Yeah, yeah, Summer technically ended yesterday, but as it's still a nice day, and the weekend is starting, there's no problem with one more article, right? I may also have made the premiere recording of today's work, so that probably counts for something.
Yehudi Wyner has been chugging along as a stately Boston professional for some time now - his career stretches from the 1950's until today, and while he'll probably never burst into the popular consciousness there are a number of his works I'm quite fond of, especially the Three Short Fantasies for piano from 1963, performed here by Wyner himself:
Perhaps the reason I've never talked about him before is that none of his works jump up and down too much, though I did have the privilege of reviewing a work of his for actual money as part of a concert review I had published in the British periodical Tempo. I may talk about the Fantasies at length in the future, but today we're covering one of his earliest works, published in this sumptuous collection:
(Now THAT is a pretty sweet cover)
This 1980 anthology collects quite a few excellent songs, from stone classics, such as two of Elliott Carter's Three Poems of Robert Frost, to remarkable obscurities, such as "A patch of old snow" and "Fire and Ice" by William Ames, two songs I hope to cover in the future. O'Neal took the offer of making an anthology on behalf of Associated Music as a challenge, and opportunity to spotlight songs he loved that hadn't gotten a fair shake in the market, especially considering that at that point nobody bought one-sheets of classical songs anymore. It's this spirit that brought this ditty to my attention:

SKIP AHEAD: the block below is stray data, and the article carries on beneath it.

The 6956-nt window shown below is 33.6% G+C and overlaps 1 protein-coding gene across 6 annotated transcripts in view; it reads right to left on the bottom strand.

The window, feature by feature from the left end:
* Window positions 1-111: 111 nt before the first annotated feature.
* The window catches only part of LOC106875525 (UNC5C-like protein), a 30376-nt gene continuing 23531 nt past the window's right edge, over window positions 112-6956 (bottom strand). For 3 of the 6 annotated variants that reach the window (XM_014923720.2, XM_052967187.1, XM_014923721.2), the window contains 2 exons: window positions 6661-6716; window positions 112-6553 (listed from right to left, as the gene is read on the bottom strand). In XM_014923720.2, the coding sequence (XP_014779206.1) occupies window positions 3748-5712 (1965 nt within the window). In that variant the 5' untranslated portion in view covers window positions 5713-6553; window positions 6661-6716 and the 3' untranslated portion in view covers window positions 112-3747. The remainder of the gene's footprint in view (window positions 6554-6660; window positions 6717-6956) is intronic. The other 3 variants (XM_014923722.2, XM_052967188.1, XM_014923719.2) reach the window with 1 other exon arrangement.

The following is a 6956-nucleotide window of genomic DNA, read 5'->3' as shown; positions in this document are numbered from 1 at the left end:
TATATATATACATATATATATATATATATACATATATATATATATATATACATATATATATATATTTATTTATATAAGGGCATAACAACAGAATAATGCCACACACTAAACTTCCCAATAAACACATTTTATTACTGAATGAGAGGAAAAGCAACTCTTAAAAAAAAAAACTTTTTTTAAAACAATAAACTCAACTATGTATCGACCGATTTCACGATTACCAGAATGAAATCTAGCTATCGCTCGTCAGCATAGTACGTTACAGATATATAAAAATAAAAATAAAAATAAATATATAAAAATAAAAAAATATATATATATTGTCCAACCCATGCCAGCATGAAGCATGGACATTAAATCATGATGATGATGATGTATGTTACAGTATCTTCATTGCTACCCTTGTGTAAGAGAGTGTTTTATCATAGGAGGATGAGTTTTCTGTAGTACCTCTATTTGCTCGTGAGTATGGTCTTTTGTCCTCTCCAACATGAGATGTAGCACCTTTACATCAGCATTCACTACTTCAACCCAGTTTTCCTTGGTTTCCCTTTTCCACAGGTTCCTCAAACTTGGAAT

Written one year after he snagged a Masters in Music from Yale, Exeunt sets a wry poem by Richard Wilbur with clarity and style. The feel is almost Neo-Baroque, the sleepy counterpoint reminiscent of a Bach-era recitative, though with open-voiced Modernism informing the harmonies. I appreciate music that can depict the feel of Summer's heavy, thick heat, those times when you don't feel like breathing too much, and the long, enveloping lines of this song do that just fine. All fast movement is the murmur of insects, aside from a bit of a "bridge" at the bottom of the first page where time and pacing is thrown into surprising variation - it's not too often one sees an 11/8 bar like that. However eerie things get, though, Wyner has the sentimentality to have the last two "anchor" notes in the bass make a IV-I resolution, even with a neat major third at the full stop. It's a small gem of a song, a fine companion to other heavy death songs, such as Ives's dour classic "Like A Sick Eagle". Too bad there's no studio recording of it, though I was able to make due with my own means.
It's good to get back to business. C-ya,